Medullary thyroid cancer is almost always present in MEN2B.1 Prophylactic thyroidectomy is recommended in patients carrying the RET mutation under the age of 5 years.3 MEN2B is associated with a virulent form of medullary thyroid cancer with early dissemination to lymph nodes and early thyroidectomy is warranted. Our patient had disseminated medullary thyroid cancer when it was diagnosed at 18 years, with a positive inguinal lymph nodes. He underwent total thyroidectomy with lymph node block dissection followed by chemotherapy. Surgery with total thyroidectomy is the main mode of management despite metastatic disease.5
Intestinal ganglioneuromas are rare benign tumours. It can occur as a localised pathology with a single polypoidal ganglioneuroma or as multiple polyps. Laudari et al described a case report of an isolated ganglioneuroma of the descending colon in a patient who had no associated features of MEN2B or NF-1.6 In diffuse ganglioneuromatosis, multiple neuroma can occur in the myenteric and submucosal plexuses. Macroscopically, it manifests as gut wall thickening.7 This condition is associated with NF-1, Cowden syndrome and MEN2B syndrome. In MEN2B, myenteric plexus is more involved, whereas submucosal plexus is more involved in NF1. In diffuse ganglioneuromatosis, the entire colon may be involved with sparing of the small bowel.8
Diffuse ganglioneuromatosis can present with per rectal bleeding and altered bowel habits such as constipation. Diffuse ganglioneuromatosis can even present with megacolon as seen in this case report and few other reported cases.9 This condition responds poorly to medical management and therefore, best managed with surgical resection.7 As this condition is very rare, it is usually not included in the differential diagnosis of pseudo-obstruction. The diagnosis of diffuse ganglioneuromatosis is confirmed by histology,7 which shows proliferation of nerve cells in the enteric plexuses. In most case reports, diffuse ganglioneuromatosis with MEN2B presents early in childhood with pseudo Hirschsprungs features, even prior to manifestation of medullary thyroid cancer.4
Gfroerer et al describe constipation (72%) as the most common gastrointestinal symptom in patients with MEN2B. He evaluated 55 patients with MEN2B in published literature and showed that more than 50% of patients presented with constipation below the age of 1 year.10
Huston et al described a case report where a 1-month baby who presented with constipation and was diagnosed with MEN2B following a rectal biopsy. The baby subsequently underwent a thyroidectomy at 9 months and a colectomy at 4 years.11 The presence of ganglions among enlarged nerve fibres distinguishes Hirschsprungs from MEN2B.12 Gibsons et al described 8 cases of megacolon out of 11 cases with MEN2B using the Mayo Clinic Registry over a period of 20 years. All of the reported cases with megacolon presented with constipation in early childhood or infancy.9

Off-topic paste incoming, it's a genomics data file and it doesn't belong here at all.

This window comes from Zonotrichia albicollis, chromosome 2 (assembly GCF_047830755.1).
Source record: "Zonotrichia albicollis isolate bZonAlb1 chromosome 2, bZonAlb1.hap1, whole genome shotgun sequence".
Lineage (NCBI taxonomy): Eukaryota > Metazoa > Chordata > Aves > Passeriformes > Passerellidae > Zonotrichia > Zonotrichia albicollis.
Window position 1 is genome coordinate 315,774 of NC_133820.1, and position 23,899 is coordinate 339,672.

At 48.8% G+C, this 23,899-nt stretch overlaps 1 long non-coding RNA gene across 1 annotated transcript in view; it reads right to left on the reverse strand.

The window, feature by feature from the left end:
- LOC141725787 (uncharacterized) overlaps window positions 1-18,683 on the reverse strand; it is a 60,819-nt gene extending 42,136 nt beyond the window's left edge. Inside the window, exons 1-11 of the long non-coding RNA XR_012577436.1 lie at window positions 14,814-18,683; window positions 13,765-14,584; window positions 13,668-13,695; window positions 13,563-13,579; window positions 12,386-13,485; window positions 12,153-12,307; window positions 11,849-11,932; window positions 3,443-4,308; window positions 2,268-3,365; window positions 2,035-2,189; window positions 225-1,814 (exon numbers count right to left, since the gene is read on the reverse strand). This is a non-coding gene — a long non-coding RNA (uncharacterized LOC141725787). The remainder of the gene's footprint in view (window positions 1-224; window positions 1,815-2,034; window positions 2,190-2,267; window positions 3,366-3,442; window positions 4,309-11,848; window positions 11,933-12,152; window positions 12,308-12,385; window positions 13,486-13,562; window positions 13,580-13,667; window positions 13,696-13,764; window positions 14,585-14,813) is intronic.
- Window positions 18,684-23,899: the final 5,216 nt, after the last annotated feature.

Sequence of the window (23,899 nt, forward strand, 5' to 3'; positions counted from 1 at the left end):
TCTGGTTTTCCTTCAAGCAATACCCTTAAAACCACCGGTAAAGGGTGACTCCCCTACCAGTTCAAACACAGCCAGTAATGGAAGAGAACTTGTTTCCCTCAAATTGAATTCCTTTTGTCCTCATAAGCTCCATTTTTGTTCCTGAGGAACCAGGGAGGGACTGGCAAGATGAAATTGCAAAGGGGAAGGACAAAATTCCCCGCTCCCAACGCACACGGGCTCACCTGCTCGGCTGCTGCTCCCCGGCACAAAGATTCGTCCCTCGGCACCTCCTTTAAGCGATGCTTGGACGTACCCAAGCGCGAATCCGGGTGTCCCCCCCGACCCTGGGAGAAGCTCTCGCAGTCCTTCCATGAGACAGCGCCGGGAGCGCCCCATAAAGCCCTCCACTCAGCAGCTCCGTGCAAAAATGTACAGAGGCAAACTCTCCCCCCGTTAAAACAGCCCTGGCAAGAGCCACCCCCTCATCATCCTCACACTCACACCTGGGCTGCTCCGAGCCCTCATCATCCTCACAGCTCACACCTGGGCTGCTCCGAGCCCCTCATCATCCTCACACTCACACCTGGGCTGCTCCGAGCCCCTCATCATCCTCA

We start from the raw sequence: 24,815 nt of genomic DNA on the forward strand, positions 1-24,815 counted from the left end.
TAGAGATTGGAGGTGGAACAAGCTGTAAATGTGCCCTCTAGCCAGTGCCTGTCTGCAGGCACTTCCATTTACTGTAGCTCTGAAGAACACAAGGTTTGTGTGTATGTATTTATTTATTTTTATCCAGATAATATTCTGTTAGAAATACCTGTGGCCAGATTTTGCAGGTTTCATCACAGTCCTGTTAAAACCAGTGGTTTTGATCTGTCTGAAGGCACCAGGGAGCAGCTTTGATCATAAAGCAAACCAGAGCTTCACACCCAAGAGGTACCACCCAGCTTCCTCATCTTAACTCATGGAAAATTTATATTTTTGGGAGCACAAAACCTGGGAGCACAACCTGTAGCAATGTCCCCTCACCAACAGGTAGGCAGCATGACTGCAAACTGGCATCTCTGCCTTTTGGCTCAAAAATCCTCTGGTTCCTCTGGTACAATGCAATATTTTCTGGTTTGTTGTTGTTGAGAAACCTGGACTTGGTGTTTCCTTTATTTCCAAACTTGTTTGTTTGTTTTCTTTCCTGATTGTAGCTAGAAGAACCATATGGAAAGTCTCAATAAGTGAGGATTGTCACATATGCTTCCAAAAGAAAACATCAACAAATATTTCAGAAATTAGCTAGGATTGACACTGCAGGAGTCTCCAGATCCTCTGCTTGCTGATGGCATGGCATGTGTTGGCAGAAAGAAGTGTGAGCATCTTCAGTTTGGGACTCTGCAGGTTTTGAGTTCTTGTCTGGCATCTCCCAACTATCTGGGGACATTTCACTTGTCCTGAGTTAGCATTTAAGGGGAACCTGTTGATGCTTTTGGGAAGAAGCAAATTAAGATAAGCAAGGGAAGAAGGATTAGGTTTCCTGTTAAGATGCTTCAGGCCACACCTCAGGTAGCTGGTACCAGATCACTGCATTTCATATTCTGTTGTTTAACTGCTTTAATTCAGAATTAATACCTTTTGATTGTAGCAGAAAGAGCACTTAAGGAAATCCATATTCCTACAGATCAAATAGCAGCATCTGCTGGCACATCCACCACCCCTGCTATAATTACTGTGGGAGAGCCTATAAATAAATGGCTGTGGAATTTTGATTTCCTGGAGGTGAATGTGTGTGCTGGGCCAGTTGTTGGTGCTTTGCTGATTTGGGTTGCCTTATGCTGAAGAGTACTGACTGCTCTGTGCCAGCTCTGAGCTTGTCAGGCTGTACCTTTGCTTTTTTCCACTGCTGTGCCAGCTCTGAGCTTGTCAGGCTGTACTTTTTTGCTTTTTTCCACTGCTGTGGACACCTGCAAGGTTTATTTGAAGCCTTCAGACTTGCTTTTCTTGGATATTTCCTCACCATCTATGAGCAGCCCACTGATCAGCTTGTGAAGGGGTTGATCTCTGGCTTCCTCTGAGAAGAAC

However, the unique presentation of our patient is that he presented late with troublesome constipation and megacolon at the age of 36 years. This presentation was even after being treated for disseminated medullary cancer at the age of 18 years at a tertiary care hospital. Our patient suffered from less than three bowel motions per week, straining during 25% of defecatory time, passing hard stools and also digitation to empty the rectum. These symptoms satisfy ROME IV criteria in the diagnosis of constipation which requires further evaluation. Despite having significant constipation for 3 months, the patient did not seek medical attention as he was from a rural area in Sri Lanka with limited access to tertiary healthcare facilities.
His clinically subtle constipation may have worsened by overt hypothyroidism caused by poor compliance to thyroxine. Therefore, a patient with MEN2B syndrome presenting with constipation, diffuse ganglioneuromatosis should be entertained in the differential diagnosis even in adults.
In most case reports, diffuse ganglioneuromatosis with MEN2B presents early in childhood with pseudo Hirschsprungs, even prior to manifestation of medullary thyroid cancer.
Therefore, even among adults with multiple endocrine neoplasia syndrome presenting with constipation, diffuse ganglioneuromatosis should be considered in the differential diagnosis.
The diagnosis of diffuse ganglioneuromatosis is confirmed by histology.
We would like to acknowledge the support rendered to us by Professor N R Perera and Dr L J De Silva of the Histopathology Department of Faculty of Medicine University of Colombo.
Contributors All authors contributed to the care of the patient. Dr ARF wrote the initial draft of the manuscript and Professor DNS and Dr RPB contributed with modifying the overall content in manuscript. All authors read and approved the manuscript.
Funding The authors have not declared a specific grant for this research from any funding agency in the public, commercial or not-for-profit sectors.
Competing interests None declared.
Patient consent Obtained.
Provenance and peer review Not commissioned; externally peer reviewed.